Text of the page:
Clean Grilling is Good Grilling

Imagine it: early humankind, sitting around an open fire, grunting at each other, swatting at mosquitoes and waiting patiently for that...what would it be? A dodo? A hippo? A megaloceros? (Look it up) Anyway, there they were, hanging out, socializing, and waiting for whatever it was to cook up nice and juicy. Not much different from today, if you substitute in a sirloin steak or a hot dog.

New studies indicate that cooking food is actually what makes us "human" - it was that move from eating raw veggies to cooking meat that allowed us to evolve such a large brain. Sorry all my vegan and vegetarian friends and relatives, I am not making this up. In a nutshell, our brains needed an incredible amount of energy and cooked foods provided an essential calorie increase to feed that growing brain.

There is something about cooking over an open flame, in the great outdoors, that most definitely appeals to something primal in us; something wild, something dangerous, something just barely human. And that is why men love to commandeer the grill; its that just barely human part.

guide to healthy grilling

All that to say; we like to cook outdoors; we like to grill. And in this post-Neanderthal, post-enlightenment, post-modern age we like to do it in a healthy way.  So here is the 21st century man and woman's guide to healthy grilling.

1. Don't go for the burn. Grilling meat produces two compounds associated with cancer. I know, I know, everything gets associated with cancer sooner or later. But when you cook meat with very high heat, you can create HCAs - heterocyclic amines and their ugly cousins PAHs - polycyclic aromatic hydrocarbons. To reduce the risk of HCAs, precook some foods like ribs, bratwurst, etc. in nonfire heat; i.e. boil or bake them before you put them on the grill. This reduces the time the meat will spend over fire. Also trim all excess fat; when fat and juices drip down into the coals and fire erupts this creates PAHs. And finally, don't over-do the char.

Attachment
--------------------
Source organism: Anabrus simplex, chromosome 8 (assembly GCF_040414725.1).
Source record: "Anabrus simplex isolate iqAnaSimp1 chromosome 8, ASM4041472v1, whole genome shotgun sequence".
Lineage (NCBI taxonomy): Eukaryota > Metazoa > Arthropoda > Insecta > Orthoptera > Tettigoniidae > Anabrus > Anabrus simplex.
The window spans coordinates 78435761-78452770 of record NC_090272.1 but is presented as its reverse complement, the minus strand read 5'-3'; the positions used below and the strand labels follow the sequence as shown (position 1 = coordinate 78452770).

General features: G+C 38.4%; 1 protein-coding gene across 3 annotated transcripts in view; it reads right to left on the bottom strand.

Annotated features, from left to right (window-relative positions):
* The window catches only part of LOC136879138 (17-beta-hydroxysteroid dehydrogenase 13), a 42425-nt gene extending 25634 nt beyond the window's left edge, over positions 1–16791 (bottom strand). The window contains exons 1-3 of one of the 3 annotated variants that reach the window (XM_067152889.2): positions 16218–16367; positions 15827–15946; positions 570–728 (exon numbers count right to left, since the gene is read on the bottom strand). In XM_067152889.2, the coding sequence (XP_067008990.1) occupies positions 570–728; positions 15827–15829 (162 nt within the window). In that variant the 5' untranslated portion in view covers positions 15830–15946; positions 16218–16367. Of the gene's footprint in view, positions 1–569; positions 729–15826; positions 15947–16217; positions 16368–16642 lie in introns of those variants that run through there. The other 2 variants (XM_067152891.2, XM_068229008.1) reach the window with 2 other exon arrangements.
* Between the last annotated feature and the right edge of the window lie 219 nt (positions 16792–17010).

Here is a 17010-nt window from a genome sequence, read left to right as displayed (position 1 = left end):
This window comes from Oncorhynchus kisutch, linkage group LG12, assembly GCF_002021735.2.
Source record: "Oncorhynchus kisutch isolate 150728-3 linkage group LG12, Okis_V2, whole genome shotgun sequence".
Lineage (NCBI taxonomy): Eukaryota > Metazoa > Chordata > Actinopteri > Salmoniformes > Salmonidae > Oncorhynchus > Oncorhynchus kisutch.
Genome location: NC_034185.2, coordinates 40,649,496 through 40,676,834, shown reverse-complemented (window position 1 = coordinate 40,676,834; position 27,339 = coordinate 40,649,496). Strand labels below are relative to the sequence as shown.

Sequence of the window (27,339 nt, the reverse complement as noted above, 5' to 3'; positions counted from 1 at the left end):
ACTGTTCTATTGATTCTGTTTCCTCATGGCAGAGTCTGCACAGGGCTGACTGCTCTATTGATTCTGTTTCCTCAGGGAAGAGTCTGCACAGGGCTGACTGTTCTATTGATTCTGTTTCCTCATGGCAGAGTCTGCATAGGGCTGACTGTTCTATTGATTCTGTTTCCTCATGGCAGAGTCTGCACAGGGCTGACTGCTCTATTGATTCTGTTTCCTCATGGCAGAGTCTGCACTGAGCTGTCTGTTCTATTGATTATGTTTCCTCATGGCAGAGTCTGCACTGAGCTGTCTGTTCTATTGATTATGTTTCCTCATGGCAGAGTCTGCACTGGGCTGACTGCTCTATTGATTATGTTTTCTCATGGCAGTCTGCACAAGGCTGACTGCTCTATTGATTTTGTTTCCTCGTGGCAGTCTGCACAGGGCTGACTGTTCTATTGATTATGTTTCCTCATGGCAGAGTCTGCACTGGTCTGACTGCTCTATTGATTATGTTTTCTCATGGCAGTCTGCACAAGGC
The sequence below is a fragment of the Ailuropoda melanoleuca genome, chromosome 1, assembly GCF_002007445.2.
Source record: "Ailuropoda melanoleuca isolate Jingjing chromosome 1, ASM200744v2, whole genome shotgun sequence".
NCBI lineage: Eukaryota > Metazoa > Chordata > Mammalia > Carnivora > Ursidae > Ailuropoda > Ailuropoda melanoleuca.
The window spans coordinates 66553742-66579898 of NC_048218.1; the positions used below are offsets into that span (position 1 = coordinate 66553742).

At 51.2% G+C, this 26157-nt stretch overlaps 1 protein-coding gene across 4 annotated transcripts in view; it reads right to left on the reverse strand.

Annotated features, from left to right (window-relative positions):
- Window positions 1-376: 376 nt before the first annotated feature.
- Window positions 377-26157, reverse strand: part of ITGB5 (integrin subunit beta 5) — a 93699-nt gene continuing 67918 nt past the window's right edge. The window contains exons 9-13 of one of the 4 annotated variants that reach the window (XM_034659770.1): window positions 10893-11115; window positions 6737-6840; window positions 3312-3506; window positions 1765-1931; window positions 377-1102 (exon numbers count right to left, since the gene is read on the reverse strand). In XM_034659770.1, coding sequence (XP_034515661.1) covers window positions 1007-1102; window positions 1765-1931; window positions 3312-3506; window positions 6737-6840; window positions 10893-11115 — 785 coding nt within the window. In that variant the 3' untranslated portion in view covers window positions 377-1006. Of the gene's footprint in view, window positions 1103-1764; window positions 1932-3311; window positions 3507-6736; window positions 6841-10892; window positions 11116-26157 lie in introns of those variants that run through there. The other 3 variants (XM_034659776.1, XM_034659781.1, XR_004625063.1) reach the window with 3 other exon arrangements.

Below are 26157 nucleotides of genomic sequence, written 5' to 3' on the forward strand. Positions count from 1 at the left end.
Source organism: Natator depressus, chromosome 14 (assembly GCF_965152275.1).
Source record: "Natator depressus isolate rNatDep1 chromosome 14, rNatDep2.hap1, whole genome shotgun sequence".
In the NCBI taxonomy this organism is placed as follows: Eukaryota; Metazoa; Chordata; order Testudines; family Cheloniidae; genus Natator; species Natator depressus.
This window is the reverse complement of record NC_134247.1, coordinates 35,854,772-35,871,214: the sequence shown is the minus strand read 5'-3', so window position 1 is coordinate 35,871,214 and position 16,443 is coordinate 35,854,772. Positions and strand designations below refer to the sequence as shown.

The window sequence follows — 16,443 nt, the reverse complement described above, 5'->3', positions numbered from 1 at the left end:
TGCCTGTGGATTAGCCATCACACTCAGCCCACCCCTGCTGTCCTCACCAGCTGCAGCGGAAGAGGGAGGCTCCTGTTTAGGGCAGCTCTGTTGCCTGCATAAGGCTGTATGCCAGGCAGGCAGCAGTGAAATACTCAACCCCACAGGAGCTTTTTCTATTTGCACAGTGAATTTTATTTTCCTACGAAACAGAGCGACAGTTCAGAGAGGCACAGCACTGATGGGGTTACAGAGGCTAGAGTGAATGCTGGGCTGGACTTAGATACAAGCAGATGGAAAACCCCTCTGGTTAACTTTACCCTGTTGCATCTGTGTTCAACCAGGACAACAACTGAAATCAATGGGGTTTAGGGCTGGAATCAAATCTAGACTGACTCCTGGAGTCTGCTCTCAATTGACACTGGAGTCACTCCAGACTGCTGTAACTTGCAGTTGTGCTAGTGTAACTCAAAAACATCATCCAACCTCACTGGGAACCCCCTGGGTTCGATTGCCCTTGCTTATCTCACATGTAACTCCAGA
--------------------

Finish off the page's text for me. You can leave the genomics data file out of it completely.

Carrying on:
2. Prep it; prep it good. Marinating meats in lemon based or beer (the darker the better) based marinades inhibits the formation of PAH. Marinades containing certain herbs, including basil, mint, sage, marjoram, oregano, rosemary and thyme, all which contain powerful antioxidants, also protect your meats. Even a brief stint in a good marinade can reduce the production of carcinogens by over 90%.

3. Wrap it up. Relatively new to the market, grilling wraps provide extra protection and extra flavor for your grilled meats and seafood. These paper-thin sheets of cedar are soaked in water, wrapped around your cut of meat and secured with twine.

4. Clean it up. Keeping your grill clean will help to eliminate flare-ups; it will also keep you from ingesting disgusting grill goo and its related toxins. You should clean your grill grates every time you use your grill. To avoid using chemicals, follow these steps to keep your grill pristine:

  • Preheat your grill for 15 minutes
  • Scrape the grate with a wire grill brush
  • Apply vegetable oil to a paper-towel and rub it over the grate
Do an occasional deep clean and remove the grill grate completely; scrape out and discard all the carbonized debris from the bottom of the grill cook box and underneath the grill lid.

5. Nix the lighter fluid. Chimney starters are low cost and easy to use. No chemicals needed; just a match and a couple of pieces of crumpled paper. Recycled of course.

6. Use cleaner charcoal. If you are a charcoal griller, reduce your carbon footprint by buying charcoal made in the USA. Choose lump over briquettes and avoid "easy light" charcoal which is saturated with chemicals.

7. Use a grilling grate. Aluminum grill grates rest on top of the grill and help spread out the heat and reduce flare-ups. They come in all sizes, last forever(ish), and can be recycled.

8. Douse it. Keep a water-filled squirt bottle on hand to keep the flare-ups under control.

grill buying guide9. Consider an upgrade. If you are using a rusty old grill, maybe its time to get a new one. Gas grills burn cleaner than charcoal; air-tight, insulated grills are more efficient and help reduce carbon emissions. 
 
Here's to healthy grilling and millennia more of cooking outdoors. Let's hope we never evolve beyond fellowship around the fire. And if you are still wondering about that whole "we wouldn't have evolved into modern man without cooking meat" thing, check out related articles on these respected websites:
livescience.com; nationalgeographic.com; americanscientist.org; popsci.com; time.com.Save


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